Has the semiconductor industry just turned a corner?

Broadcom (Nasdaq: BRCM) is sending signals to that effect. The stock jumped as much as 11% overnight on a terrific second-quarter report wherein CEO Scott McGregor highlighted "strong demand for our communications solutions." Positive signals, indeed.

Sales increased by 12% year-over-year to $1.8 billion, producing $418 million or $0.72 per share in non-GAAP earnings and $489 million of operating cash flows. Analysts would have settled for earnings of $0.63 per share.

Gross margins widened more than expected, mostly thanks to cost savings on the manufacturing side of things. Operating expenses swelled a little bit, unless you take out a one-time $25 million legal settlement expense (in which case, costs would go down).

The only real disappointment in Broadcom's report came from declining sales in the mobile division, driven by "some softness at a number of key customers." That's a nice way of pointing fingers at flagging phone phenom Nokia (NYSE: NOK), where Broadcom sends large volumes of 2G radio chips today and will start selling 3G chips next year.

But McGregor also dodged a question on how Apple's (Nasdaq: AAPL) iPhone success contributes to Broadcom's results when he said, "We certainly see growth in a broad range of customers and not any one specific customer." All told, he expects the mobile segment to bounce back in the next quarter.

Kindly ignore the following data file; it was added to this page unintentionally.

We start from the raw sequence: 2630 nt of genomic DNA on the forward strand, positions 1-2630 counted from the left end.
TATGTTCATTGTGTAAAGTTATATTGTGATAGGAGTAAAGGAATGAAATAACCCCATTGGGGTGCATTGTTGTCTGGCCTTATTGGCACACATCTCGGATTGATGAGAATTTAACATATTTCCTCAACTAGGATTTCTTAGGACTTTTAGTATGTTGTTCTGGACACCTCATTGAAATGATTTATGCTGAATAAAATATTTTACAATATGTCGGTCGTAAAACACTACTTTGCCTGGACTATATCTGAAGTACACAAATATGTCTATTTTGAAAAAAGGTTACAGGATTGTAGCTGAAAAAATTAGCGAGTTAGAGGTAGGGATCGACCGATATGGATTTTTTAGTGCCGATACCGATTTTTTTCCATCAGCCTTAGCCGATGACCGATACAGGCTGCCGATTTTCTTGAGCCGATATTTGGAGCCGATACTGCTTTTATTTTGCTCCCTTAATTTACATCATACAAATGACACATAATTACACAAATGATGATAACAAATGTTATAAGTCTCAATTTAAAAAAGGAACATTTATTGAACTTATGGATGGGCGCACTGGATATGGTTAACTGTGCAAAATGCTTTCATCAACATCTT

Broadcom's good news failed to light a fire under the general semiconductor market; ON Semiconductor (Nasdaq: ONNN) and Marvell Technology (Nasdaq: MRVL) are trading up a few percent but chip titans Qualcomm (Nasdaq: QCOM) and Intel (Nasdaq: INTC) are in line with the overall market. That doesn't make sense to me, because I think Broadcom just showed what's next -- a sharp rebound from a short downturn.

Do you see a semiconductor revival in Broadcom's report or just a bright future for the company itself? My tea leaves are leaning toward the former scenario. To make sure you're on top of everything that's happening to the company, add Broadcom to your Foolish watchlist by clicking here, then drop down to the comments box to make your informed opinion known.

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